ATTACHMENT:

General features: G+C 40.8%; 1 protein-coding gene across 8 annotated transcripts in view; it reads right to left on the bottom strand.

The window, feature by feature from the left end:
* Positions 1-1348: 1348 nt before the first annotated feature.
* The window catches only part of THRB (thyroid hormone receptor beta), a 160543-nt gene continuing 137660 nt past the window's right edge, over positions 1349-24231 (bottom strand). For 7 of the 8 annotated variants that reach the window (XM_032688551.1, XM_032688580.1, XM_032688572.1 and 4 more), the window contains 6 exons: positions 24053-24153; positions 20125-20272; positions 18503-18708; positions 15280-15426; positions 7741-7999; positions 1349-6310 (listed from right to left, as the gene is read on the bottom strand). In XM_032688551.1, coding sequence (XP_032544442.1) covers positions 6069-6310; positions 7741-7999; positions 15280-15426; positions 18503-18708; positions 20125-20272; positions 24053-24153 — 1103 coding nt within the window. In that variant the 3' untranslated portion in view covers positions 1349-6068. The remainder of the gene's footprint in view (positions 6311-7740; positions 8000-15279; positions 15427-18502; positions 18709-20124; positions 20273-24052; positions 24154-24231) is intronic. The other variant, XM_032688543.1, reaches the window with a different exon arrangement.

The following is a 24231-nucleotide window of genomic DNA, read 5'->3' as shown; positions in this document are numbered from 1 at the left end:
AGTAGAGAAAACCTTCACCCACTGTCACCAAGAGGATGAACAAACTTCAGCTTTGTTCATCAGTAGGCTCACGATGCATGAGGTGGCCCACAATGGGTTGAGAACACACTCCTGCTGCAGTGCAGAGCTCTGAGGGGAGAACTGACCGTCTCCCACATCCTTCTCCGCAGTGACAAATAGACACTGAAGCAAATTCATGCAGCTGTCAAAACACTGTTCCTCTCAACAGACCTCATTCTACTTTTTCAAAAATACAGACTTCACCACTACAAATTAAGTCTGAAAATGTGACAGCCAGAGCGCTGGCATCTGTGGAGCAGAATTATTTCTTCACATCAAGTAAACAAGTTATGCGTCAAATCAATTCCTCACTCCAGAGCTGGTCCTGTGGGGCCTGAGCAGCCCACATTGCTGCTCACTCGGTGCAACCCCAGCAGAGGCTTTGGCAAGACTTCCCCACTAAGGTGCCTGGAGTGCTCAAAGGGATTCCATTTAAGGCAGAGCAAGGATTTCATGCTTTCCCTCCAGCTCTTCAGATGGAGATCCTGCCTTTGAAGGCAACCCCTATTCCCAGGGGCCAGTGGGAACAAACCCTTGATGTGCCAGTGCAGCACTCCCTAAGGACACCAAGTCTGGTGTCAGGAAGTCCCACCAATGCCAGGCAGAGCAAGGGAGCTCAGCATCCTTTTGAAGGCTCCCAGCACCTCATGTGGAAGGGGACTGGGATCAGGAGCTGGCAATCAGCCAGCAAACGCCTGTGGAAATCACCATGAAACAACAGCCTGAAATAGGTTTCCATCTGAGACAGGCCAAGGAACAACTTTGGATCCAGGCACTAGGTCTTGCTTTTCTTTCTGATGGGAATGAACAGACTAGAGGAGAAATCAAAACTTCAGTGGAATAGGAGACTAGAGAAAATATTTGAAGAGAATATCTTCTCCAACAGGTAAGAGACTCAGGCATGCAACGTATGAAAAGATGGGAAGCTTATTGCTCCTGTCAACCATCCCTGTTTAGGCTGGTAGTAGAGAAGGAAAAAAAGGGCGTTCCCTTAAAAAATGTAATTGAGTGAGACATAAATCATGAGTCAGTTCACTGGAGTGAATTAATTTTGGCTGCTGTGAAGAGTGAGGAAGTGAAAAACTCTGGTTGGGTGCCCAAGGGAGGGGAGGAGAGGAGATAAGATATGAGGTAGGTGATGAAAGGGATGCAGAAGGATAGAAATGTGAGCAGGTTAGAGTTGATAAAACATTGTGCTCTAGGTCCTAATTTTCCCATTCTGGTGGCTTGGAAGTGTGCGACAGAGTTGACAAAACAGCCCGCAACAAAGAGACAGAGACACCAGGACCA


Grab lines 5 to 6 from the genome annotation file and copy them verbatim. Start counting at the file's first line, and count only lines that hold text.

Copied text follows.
The following is a 24231-nucleotide window of genomic DNA, read 5'->3' as shown; positions in this document are numbered from 1 at the left end:
AGTAGAGAAAACCTTCACCCACTGTCACCAAGAGGATGAACAAACTTCAGCTTTGTTCATCAGTAGGCTCACGATGCATGAGGTGGCCCACAATGGGTTGAGAACACACTCCTGCTGCAGTGCAGAGCTCTGAGGGGAGAACTGACCGTCTCCCACATCCTTCTCCGCAGTGACAAATAGACACTGAAGCAAATTCATGCAGCTGTCAAAACACTGTTCCTCTCAACAGACCTCATTCTACTTTTTCAAAAATACAGACTTCACCACTACAAATTAAGTCTGAAAATGTGACAGCCAGAGCGCTGGCATCTGTGGAGCAGAATTATTTCTTCACATCAAGTAAACAAGTTATGCGTCAAATCAATTCCTCACTCCAGAGCTGGTCCTGTGGGGCCTGAGCAGCCCACATTGCTGCTCACTCGGTGCAACCCCAGCAGAGGCTTTGGCAAGACTTCCCCACTAAGGTGCCTGGAGTGCTCAAAGGGATTCCATTTAAGGCAGAGCAAGGATTTCATGCTTTCCCTCCAGCTCTTCAGATGGAGATCCTGCCTTTGAAGGCAACCCCTATTCCCAGGGGCCAGTGGGAACAAACCCTTGATGTGCCAGTGCAGCACTCCCTAAGGACACCAAGTCTGGTGTCAGGAAGTCCCACCAATGCCAGGCAGAGCAAGGGAGCTCAGCATCCTTTTGAAGGCTCCCAGCACCTCATGTGGAAGGGGACTGGGATCAGGAGCTGGCAATCAGCCAGCAAACGCCTGTGGAAATCACCATGAAACAACAGCCTGAAATAGGTTTCCATCTGAGACAGGCCAAGGAACAACTTTGGATCCAGGCACTAGGTCTTGCTTTTCTTTCTGATGGGAATGAACAGACTAGAGGAGAAATCAAAACTTCAGTGGAATAGGAGACTAGAGAAAATATTTGAAGAGAATATCTTCTCCAACAGGTAAGAGACTCAGGCATGCAACGTATGAAAAGATGGGAAGCTTATTGCTCCTGTCAACCATCCCTGTTTAGGCTGGTAGTAGAGAAGGAAAAAAAGGGCGTTCCCTTAAAAAATGTAATTGAGTGAGACATAAATCATGAGTCAGTTCACTGGAGTGAATTAATTTTGGCTGCTGTGAAGAGTGAGGAAGTGAAAAACTCTGGTTGGGTGCCCAAGGGAGGGGAGGAGAGGAGATAAGATATGAGGTAGGTGATGAAAGGGATGCAGAAGGATAGAAATGTGAGCAGGTTAGAGTTGATAAAACATTGTGCTCTAGGTCCTAATTTTCCCATTCTGGTGGCTTGGAAGTGTGCGACAGAGTTGACAAAACAGCCCGCAACAAAGAGACAGAGACACCAGGACCA